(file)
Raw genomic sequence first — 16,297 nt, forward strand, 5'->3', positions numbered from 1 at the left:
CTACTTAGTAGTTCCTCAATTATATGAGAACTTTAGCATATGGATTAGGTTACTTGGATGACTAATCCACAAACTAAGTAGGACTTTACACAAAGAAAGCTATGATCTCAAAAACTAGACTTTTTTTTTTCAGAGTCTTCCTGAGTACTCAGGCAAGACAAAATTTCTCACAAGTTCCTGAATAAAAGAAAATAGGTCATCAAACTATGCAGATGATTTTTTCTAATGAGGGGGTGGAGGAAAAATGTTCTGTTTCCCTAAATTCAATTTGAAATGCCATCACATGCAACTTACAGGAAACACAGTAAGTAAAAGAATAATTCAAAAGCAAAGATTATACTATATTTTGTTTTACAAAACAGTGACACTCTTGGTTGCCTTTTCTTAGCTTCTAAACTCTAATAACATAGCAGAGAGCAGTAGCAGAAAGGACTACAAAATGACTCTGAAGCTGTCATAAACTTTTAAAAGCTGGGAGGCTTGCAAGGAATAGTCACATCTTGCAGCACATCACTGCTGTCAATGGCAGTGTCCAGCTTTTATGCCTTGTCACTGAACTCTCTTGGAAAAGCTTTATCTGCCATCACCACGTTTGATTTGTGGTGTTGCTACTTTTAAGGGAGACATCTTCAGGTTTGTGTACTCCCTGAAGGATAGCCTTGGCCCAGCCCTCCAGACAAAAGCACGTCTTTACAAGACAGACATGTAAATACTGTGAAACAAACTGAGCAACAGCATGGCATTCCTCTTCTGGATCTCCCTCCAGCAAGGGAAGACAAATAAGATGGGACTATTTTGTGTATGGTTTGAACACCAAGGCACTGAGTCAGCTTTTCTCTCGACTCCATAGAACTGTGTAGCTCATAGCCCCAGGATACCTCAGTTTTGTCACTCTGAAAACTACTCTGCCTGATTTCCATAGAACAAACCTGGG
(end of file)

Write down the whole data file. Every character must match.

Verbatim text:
Raw genomic sequence first — 16,297 nt, forward strand, 5'->3', positions numbered from 1 at the left:
CTACTTAGTAGTTCCTCAATTATATGAGAACTTTAGCATATGGATTAGGTTACTTGGATGACTAATCCACAAACTAAGTAGGACTTTACACAAAGAAAGCTATGATCTCAAAAACTAGACTTTTTTTTTTCAGAGTCTTCCTGAGTACTCAGGCAAGACAAAATTTCTCACAAGTTCCTGAATAAAAGAAAATAGGTCATCAAACTATGCAGATGATTTTTTCTAATGAGGGGGTGGAGGAAAAATGTTCTGTTTCCCTAAATTCAATTTGAAATGCCATCACATGCAACTTACAGGAAACACAGTAAGTAAAAGAATAATTCAAAAGCAAAGATTATACTATATTTTGTTTTACAAAACAGTGACACTCTTGGTTGCCTTTTCTTAGCTTCTAAACTCTAATAACATAGCAGAGAGCAGTAGCAGAAAGGACTACAAAATGACTCTGAAGCTGTCATAAACTTTTAAAAGCTGGGAGGCTTGCAAGGAATAGTCACATCTTGCAGCACATCACTGCTGTCAATGGCAGTGTCCAGCTTTTATGCCTTGTCACTGAACTCTCTTGGAAAAGCTTTATCTGCCATCACCACGTTTGATTTGTGGTGTTGCTACTTTTAAGGGAGACATCTTCAGGTTTGTGTACTCCCTGAAGGATAGCCTTGGCCCAGCCCTCCAGACAAAAGCACGTCTTTACAAGACAGACATGTAAATACTGTGAAACAAACTGAGCAACAGCATGGCATTCCTCTTCTGGATCTCCCTCCAGCAAGGGAAGACAAATAAGATGGGACTATTTTGTGTATGGTTTGAACACCAAGGCACTGAGTCAGCTTTTCTCTCGACTCCATAGAACTGTGTAGCTCATAGCCCCAGGATACCTCAGTTTTGTCACTCTGAAAACTACTCTGCCTGATTTCCATAGAACAAACCTGGG